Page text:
One-Hour Workout: Running Hills And Drills

Use this unconventional workout to focus on a combination of speed and form.

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Use this unconventional workout to focus on a combination of speed and form.

This week’s workout comes from Alison Kreideweis, a two-time USAT all-american, a two-time Team USA member, and co-founder of the Empire Tri Club in New York City who has been competing and coaching for more than 17 years.

One of the best things about running is the ability to throw on your shoes, walk out the door, and go for a run. Yet because running form is so important, the rush to get going may actually hinder your ability to run faster and farther with more efficiency. Think about how many drills competitive swimmers do during their warm-up set before getting into their main swim.

“Studies show that incorporating a dynamic warm-up and drills into your run may be the best way to prevent injuries and improve performance,” Kreideweis says. “A proper warm-up loosens your body up and elevates your body temperature to help prepare it for the demands of the workout. When incorporated into your weekly running routine, this can lead to improved running form, increased speed, and fewer injuries.”

Kreideweis calls this workout “hills and drills” because it’s a combination of tried-and-true speedwork and dynamic drills on an incline. “I recommend starting on a short, gentle hill that takes less than a minute to reach the top,” she says. “As your fitness improves, you may graduate to longer, steeper hills.”

She also understands that many triathletes may turn away from speedwork because they don’t consider themselves fast. This is the wrong mindset, Kreideweis says. “A motto I like to share with my athletes is: ‘You don’t need to be fast to do speedwork. Speedwork makes you faster!’ ”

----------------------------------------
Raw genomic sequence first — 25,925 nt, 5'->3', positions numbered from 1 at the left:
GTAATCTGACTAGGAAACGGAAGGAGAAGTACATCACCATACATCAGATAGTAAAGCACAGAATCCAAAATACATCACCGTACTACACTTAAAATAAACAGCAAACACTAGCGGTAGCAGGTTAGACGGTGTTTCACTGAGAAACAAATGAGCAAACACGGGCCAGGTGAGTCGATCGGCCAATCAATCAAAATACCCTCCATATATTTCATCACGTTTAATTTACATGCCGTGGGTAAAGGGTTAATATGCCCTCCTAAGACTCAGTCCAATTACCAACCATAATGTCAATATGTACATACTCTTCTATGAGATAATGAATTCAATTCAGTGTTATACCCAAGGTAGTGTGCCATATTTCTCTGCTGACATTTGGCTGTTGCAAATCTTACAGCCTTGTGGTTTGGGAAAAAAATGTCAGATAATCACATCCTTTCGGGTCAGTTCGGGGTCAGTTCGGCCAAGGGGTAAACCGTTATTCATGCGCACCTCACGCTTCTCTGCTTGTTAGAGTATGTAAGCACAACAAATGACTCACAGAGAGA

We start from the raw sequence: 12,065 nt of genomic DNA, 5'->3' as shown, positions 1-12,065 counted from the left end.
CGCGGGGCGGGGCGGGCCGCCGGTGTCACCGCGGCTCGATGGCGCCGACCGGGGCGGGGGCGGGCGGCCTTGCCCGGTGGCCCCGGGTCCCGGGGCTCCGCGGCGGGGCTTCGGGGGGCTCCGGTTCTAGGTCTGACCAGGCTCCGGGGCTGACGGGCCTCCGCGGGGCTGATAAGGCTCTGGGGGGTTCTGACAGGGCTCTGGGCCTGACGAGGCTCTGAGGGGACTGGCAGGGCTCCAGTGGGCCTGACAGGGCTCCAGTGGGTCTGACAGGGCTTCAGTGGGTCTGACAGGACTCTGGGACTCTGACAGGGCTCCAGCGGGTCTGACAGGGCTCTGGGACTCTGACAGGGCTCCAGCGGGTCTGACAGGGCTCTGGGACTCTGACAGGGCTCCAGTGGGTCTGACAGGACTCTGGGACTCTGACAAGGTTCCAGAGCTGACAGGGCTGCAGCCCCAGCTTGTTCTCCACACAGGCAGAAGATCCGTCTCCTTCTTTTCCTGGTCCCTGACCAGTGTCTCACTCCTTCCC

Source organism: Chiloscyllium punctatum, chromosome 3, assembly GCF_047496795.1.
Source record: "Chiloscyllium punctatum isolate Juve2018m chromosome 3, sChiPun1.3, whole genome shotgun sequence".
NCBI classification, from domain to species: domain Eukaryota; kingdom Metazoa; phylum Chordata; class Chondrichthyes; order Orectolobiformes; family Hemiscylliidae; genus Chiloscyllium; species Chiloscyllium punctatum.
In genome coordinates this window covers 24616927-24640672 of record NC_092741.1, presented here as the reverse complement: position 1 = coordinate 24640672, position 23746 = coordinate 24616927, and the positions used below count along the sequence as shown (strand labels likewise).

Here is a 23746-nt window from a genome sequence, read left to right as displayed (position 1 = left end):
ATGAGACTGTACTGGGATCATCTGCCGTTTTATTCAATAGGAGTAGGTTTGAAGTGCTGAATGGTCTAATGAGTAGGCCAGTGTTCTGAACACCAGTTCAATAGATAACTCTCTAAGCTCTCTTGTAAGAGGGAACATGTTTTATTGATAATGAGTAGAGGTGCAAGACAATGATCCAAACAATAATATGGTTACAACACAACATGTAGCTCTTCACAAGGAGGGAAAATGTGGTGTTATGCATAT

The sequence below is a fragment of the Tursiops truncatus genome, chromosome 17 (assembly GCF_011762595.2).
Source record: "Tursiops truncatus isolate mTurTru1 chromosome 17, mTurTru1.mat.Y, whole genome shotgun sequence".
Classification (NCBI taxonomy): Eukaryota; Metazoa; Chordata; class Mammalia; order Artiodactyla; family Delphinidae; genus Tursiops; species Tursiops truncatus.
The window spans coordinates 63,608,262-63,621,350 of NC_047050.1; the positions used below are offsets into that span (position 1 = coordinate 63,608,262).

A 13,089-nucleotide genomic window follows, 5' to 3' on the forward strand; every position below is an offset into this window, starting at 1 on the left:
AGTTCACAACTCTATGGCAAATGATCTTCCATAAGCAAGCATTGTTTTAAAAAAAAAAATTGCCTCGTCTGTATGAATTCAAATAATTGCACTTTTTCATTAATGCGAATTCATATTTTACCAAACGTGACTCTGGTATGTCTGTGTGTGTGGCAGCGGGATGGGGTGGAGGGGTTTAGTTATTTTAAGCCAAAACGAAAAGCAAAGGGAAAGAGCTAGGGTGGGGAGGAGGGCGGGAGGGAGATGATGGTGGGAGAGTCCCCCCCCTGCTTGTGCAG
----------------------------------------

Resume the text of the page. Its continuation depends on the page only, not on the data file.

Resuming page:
The effort in this workout is a percentage of max heart rate or rate of perceived effort. Both the warm-up and cool-down are at a easy conversational pace, but it should be difficult to maintain a conversation during the faster intervals.

10 minutes easy run, building slowly to 50-percent effort

Main Set:
From the bottom of the hill to about the halfway point, complete the following:
High knees
Butt kicks
High knee skips
– Short, powerful acceleration for six to eight steps followed by an easy jog (walk/ light jog down the hill to recover)

2–4 sprints at a moderately-hard pace from the bottom to the halfway point
Turn around and jog easy to the bottom for recovery

3-5 full hills, start at a moderately-hard pace and increase your speed to a full sprint as you near the top (by the time you reach the top you should feel breathless)
Turn around and jog easy to the bottom for recovery

5-10 minutes easy jog/walk

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